In January 2001, mercury (Hg) was detected (500 nanograms per liter, ng/L, or greater) in the distribution system of the Long Neck Water Company (LNWC), Pot Nets, Delaware. By April 2001, two LNWC production wells had been taken off-line because discharge concentrations of total mercury (HgT) either had exceeded or approached the Federal limit of 2,000 ng/L. From October 2003 through January 2005, the U.S. Geological Survey, Delaware Geological Survey, and Delaware Department of Natural Resources and Environmental Control conducted a cooperative study to (a) determine if the Hg contamination was widespread, (b) identify possible forms of Hg in ground water, and (c) examine Hg occurrence in relation to (geo)chemical conditions and characteristics of ground water and sediment in the surficial aquifer on the Long Neck Peninsula, Sussex County, Delaware.
An initial water-quality survey conducted with samples from 22 production wells revealed that concentrations of HgT in ground water in the surficial aquifer ranged from 0.11 to 1,820 ng/L. Shallow ground water (less than 120 feet below land surface) throughout most of the peninsula, including that which contained elevated concentrations of HgT (exceeding 100 ng/L), appeared to be affected by human activities. All samples contained volatile organic compounds (VOCs) and elevated nitrate-nitrogen (NO3-N, exceeding 0.4 milligrams per liter, mg/L). Most (16 of 22) samples had elevated specific conductance (SC, in excess of 100 microsiemens per centimeter at 25 degrees Celsius). Elevated concentrations of HgT, however, only occurred in five production wells in the Pot Nets Bayside and Lakeside communities.
The vertical distribution of HgT in shallow ground water (less than 80 feet below land surface) was determined with samples collected at 5 to 6 vertical-nest short-screened (2 - 5-foot length) monitoring wells installed near Bayside and Lakeside production wells with the highest HgT concentrations (exceeding 1,000 ng/L). Elevated concentrations ofHgT (100-6,380 ng/L) occurred in the shallow aquifer near each well at different depths. Chemical analyses of selected soil, fill, and aquifer sediment samples, obtained during the installation of nested wells, indicated that little HgT occurred in soil or fill at either site (40 micrograms per kilogram, ?g/kg, or less). No HgT was detected (less than 20 ?g/kg) in aquifer sediment samples. These low HgT concentrations imply that neither the soil, fill, nor aquifer sediment was a likely source of the elevated Hg in ground water. Given Hg occurrence appeared to be a ground-water transport phenomenon, the forms of Hg in transport were investigated. Differences in HgT concentrations between raw and filtered (0.1- and (or) 0.4-absolute micrometer pore size) samples from nested wells were random in sign and similar in magnitude to the variability in measuring HgT attributed to field and laboratory methods (? 5-10 percent, for HgT concentrations exceeding 100 ng/L). Thus, Hg transport likely occurred in a dissolved or fine-colloidal nonparticulate phase.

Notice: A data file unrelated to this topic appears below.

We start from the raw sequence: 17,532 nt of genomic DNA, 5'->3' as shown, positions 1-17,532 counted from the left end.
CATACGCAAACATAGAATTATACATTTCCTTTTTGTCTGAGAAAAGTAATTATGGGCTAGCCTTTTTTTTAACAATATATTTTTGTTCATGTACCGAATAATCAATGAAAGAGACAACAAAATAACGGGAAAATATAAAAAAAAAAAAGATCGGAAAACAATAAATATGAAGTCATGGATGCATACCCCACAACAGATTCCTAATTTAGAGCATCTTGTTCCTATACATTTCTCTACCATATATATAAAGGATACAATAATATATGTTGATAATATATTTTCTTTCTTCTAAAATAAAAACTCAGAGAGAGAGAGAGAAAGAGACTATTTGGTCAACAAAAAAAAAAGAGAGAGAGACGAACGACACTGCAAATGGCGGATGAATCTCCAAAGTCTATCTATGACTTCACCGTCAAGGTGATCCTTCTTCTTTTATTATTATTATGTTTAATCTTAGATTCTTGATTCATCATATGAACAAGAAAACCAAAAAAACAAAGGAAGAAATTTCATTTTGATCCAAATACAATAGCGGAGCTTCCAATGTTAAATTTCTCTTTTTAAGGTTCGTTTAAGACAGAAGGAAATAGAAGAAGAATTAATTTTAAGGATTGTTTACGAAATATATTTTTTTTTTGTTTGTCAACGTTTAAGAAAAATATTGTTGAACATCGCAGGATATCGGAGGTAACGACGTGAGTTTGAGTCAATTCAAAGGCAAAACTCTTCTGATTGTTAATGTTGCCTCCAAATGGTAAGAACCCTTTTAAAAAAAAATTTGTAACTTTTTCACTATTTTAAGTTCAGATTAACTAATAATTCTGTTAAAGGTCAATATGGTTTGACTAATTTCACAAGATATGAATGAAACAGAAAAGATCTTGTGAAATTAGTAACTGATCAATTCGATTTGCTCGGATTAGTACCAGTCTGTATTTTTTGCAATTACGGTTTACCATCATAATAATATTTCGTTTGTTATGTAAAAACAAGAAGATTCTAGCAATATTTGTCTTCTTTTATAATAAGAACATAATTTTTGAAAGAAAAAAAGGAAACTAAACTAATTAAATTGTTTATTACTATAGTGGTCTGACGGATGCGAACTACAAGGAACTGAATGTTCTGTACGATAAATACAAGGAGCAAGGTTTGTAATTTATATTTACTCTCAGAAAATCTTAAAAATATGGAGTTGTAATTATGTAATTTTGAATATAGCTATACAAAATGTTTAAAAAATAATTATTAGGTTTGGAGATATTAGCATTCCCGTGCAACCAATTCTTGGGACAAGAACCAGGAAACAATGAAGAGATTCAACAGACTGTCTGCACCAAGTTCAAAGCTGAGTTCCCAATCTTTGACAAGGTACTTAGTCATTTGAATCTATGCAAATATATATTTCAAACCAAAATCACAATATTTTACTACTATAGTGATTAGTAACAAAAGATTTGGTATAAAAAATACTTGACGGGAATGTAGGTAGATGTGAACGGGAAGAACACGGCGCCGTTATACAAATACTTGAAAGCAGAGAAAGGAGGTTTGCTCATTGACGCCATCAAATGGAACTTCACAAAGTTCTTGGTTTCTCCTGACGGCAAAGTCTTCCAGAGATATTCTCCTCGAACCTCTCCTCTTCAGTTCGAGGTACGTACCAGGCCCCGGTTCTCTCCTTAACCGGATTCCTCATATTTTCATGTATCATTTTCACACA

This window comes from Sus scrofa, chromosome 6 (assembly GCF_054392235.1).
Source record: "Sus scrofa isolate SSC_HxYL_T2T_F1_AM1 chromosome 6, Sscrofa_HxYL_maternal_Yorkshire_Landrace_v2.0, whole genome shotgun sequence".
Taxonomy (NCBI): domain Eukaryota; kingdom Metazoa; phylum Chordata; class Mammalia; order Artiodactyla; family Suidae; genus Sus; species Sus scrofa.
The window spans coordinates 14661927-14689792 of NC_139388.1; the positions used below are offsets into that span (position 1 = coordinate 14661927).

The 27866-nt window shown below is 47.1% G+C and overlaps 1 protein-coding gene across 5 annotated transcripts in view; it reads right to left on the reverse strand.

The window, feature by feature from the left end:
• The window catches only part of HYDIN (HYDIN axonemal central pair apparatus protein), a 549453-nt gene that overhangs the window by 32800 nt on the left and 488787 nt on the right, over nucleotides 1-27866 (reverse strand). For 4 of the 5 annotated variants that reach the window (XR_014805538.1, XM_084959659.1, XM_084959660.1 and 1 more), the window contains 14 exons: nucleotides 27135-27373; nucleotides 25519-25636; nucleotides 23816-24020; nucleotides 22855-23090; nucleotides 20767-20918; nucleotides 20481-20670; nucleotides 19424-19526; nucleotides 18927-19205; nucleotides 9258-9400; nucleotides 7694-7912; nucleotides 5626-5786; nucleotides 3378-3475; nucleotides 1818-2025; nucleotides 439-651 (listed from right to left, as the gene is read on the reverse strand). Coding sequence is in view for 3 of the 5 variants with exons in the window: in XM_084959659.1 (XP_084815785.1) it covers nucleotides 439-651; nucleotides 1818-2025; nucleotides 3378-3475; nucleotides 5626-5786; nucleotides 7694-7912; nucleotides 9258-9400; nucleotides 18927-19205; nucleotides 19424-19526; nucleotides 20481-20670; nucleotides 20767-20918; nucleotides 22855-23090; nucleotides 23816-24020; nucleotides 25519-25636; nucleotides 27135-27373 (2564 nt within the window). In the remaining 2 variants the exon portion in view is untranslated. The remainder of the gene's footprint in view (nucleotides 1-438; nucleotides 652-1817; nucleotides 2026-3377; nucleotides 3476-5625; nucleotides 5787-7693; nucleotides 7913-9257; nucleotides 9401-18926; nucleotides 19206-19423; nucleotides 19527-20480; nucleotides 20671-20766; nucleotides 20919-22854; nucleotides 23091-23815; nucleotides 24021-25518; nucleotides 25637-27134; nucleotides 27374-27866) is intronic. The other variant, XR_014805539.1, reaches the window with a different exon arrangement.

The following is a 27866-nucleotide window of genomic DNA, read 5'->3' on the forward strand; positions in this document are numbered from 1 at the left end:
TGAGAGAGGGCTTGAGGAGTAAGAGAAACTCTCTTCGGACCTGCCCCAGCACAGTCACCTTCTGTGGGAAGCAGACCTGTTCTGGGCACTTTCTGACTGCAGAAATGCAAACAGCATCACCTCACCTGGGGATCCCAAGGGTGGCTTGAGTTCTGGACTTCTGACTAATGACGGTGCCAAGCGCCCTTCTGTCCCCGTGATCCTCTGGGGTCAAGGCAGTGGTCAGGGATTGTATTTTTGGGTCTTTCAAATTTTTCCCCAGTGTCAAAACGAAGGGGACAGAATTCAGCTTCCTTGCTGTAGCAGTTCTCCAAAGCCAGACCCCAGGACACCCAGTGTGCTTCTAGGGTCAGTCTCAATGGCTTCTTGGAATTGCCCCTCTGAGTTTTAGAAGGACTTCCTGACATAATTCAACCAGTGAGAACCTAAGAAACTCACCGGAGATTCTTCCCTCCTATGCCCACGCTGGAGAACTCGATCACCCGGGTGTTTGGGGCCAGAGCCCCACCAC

Methyl mercury (HgMe) only was detected at low concentrations (0.06 ng/L or less) in nested-well samples with low to moderate concentrations of HgT (less than 366 ng/L). Whether HgMe occurred at similar concentrations in samples with high HgT concentrations was unresolved due to a sample-matrix interference problem. Potential complex forms of Hg were investigated in relation to the occurrence of selected ligands (organic carbon, sulfide, and chloride concentrations) and geochemical conditions (for example, pH and dissolved oxygen concentrations). Only dissolved organic carbon (DOC) appeared directly related to Hg occurrence. Elevated concentrations of HgT and DOC co-occurred in ground water at both Pot Nets sites. The average concentration of DOC was about four times greater in samples from the Pot Nets wells with the highest HgT concentrations (exceeding 1,000 ng/L) than in most Pot Nets o